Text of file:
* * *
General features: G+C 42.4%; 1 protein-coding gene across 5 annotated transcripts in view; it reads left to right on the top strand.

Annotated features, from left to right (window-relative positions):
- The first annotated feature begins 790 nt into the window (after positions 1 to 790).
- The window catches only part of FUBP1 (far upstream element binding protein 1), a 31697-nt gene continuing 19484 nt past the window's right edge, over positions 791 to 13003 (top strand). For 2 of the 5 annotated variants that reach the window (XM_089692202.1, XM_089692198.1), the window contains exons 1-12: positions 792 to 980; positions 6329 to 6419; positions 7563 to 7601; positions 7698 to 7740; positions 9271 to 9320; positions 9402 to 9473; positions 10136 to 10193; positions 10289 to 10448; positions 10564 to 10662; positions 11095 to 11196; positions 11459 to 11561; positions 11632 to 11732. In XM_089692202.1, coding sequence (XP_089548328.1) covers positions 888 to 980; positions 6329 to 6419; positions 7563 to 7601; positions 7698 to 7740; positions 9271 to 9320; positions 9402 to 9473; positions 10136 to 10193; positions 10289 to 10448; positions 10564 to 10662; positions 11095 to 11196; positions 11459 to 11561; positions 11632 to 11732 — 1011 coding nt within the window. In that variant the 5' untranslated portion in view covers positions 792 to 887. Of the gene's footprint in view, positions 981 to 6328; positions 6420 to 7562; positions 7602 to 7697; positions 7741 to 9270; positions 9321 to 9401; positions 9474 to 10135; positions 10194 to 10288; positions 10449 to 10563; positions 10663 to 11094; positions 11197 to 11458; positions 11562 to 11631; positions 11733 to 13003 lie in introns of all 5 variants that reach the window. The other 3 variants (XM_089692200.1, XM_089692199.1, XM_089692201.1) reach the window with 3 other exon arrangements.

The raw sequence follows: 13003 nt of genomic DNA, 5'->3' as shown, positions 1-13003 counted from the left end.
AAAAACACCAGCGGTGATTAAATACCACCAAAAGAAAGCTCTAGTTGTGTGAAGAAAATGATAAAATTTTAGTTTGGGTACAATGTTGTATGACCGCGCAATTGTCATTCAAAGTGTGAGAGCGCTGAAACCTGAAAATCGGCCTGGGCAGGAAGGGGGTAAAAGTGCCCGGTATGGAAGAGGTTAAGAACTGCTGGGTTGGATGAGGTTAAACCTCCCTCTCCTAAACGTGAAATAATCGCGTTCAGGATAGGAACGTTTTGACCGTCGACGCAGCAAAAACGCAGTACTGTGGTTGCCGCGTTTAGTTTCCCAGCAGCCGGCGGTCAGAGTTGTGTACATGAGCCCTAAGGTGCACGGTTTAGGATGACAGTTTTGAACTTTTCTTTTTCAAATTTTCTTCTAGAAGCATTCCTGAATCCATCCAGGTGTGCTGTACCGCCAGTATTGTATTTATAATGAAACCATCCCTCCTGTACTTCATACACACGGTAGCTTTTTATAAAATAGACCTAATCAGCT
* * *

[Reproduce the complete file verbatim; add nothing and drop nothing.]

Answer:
General features: G+C 42.4%; 1 protein-coding gene across 5 annotated transcripts in view; it reads left to right on the top strand.

Annotated features, from left to right (window-relative positions):
- The first annotated feature begins 790 nt into the window (after positions 1 to 790).
- The window catches only part of FUBP1 (far upstream element binding protein 1), a 31697-nt gene continuing 19484 nt past the window's right edge, over positions 791 to 13003 (top strand). For 2 of the 5 annotated variants that reach the window (XM_089692202.1, XM_089692198.1), the window contains exons 1-12: positions 792 to 980; positions 6329 to 6419; positions 7563 to 7601; positions 7698 to 7740; positions 9271 to 9320; positions 9402 to 9473; positions 10136 to 10193; positions 10289 to 10448; positions 10564 to 10662; positions 11095 to 11196; positions 11459 to 11561; positions 11632 to 11732. In XM_089692202.1, coding sequence (XP_089548328.1) covers positions 888 to 980; positions 6329 to 6419; positions 7563 to 7601; positions 7698 to 7740; positions 9271 to 9320; positions 9402 to 9473; positions 10136 to 10193; positions 10289 to 10448; positions 10564 to 10662; positions 11095 to 11196; positions 11459 to 11561; positions 11632 to 11732 — 1011 coding nt within the window. In that variant the 5' untranslated portion in view covers positions 792 to 887. Of the gene's footprint in view, positions 981 to 6328; positions 6420 to 7562; positions 7602 to 7697; positions 7741 to 9270; positions 9321 to 9401; positions 9474 to 10135; positions 10194 to 10288; positions 10449 to 10563; positions 10663 to 11094; positions 11197 to 11458; positions 11562 to 11631; positions 11733 to 13003 lie in introns of all 5 variants that reach the window. The other 3 variants (XM_089692200.1, XM_089692199.1, XM_089692201.1) reach the window with 3 other exon arrangements.

The raw sequence follows: 13003 nt of genomic DNA, 5'->3' as shown, positions 1-13003 counted from the left end.
AAAAACACCAGCGGTGATTAAATACCACCAAAAGAAAGCTCTAGTTGTGTGAAGAAAATGATAAAATTTTAGTTTGGGTACAATGTTGTATGACCGCGCAATTGTCATTCAAAGTGTGAGAGCGCTGAAACCTGAAAATCGGCCTGGGCAGGAAGGGGGTAAAAGTGCCCGGTATGGAAGAGGTTAAGAACTGCTGGGTTGGATGAGGTTAAACCTCCCTCTCCTAAACGTGAAATAATCGCGTTCAGGATAGGAACGTTTTGACCGTCGACGCAGCAAAAACGCAGTACTGTGGTTGCCGCGTTTAGTTTCCCAGCAGCCGGCGGTCAGAGTTGTGTACATGAGCCCTAAGGTGCACGGTTTAGGATGACAGTTTTGAACTTTTCTTTTTCAAATTTTCTTCTAGAAGCATTCCTGAATCCATCCAGGTGTGCTGTACCGCCAGTATTGTATTTATAATGAAACCATCCCTCCTGTACTTCATACACACGGTAGCTTTTTATAAAATAGACCTAATCAGCT